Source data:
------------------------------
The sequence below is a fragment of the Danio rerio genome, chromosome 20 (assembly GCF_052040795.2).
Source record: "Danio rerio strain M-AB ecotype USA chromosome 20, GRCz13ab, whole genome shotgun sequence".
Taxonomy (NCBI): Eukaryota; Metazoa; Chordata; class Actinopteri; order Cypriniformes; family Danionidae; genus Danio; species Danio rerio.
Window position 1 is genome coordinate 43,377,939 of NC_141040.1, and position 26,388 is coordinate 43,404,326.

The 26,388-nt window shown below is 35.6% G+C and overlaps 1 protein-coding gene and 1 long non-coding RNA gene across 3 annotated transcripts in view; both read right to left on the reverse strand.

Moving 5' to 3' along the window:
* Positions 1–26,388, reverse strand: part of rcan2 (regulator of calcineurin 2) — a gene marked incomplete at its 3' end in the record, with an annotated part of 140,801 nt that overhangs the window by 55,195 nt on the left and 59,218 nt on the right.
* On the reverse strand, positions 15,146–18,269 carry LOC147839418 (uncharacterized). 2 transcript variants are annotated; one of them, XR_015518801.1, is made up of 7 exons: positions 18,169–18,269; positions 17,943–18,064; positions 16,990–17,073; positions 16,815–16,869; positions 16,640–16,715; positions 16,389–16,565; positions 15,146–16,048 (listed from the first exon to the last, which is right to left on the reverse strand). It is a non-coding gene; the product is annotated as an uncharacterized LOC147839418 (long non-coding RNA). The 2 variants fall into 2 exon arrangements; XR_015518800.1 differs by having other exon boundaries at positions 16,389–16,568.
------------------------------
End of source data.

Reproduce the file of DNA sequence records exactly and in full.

The sequence below is a fragment of the Danio rerio genome, chromosome 20 (assembly GCF_052040795.2).
Source record: "Danio rerio strain M-AB ecotype USA chromosome 20, GRCz13ab, whole genome shotgun sequence".
Taxonomy (NCBI): Eukaryota; Metazoa; Chordata; class Actinopteri; order Cypriniformes; family Danionidae; genus Danio; species Danio rerio.
Window position 1 is genome coordinate 43,377,939 of NC_141040.1, and position 26,388 is coordinate 43,404,326.

The 26,388-nt window shown below is 35.6% G+C and overlaps 1 protein-coding gene and 1 long non-coding RNA gene across 3 annotated transcripts in view; both read right to left on the reverse strand.

Moving 5' to 3' along the window:
* Positions 1–26,388, reverse strand: part of rcan2 (regulator of calcineurin 2) — a gene marked incomplete at its 3' end in the record, with an annotated part of 140,801 nt that overhangs the window by 55,195 nt on the left and 59,218 nt on the right.
* On the reverse strand, positions 15,146–18,269 carry LOC147839418 (uncharacterized). 2 transcript variants are annotated; one of them, XR_015518801.1, is made up of 7 exons: positions 18,169–18,269; positions 17,943–18,064; positions 16,990–17,073; positions 16,815–16,869; positions 16,640–16,715; positions 16,389–16,565; positions 15,146–16,048 (listed from the first exon to the last, which is right to left on the reverse strand). It is a non-coding gene; the product is annotated as an uncharacterized LOC147839418 (long non-coding RNA). The 2 variants fall into 2 exon arrangements; XR_015518800.1 differs by having other exon boundaries at positions 16,389–16,568.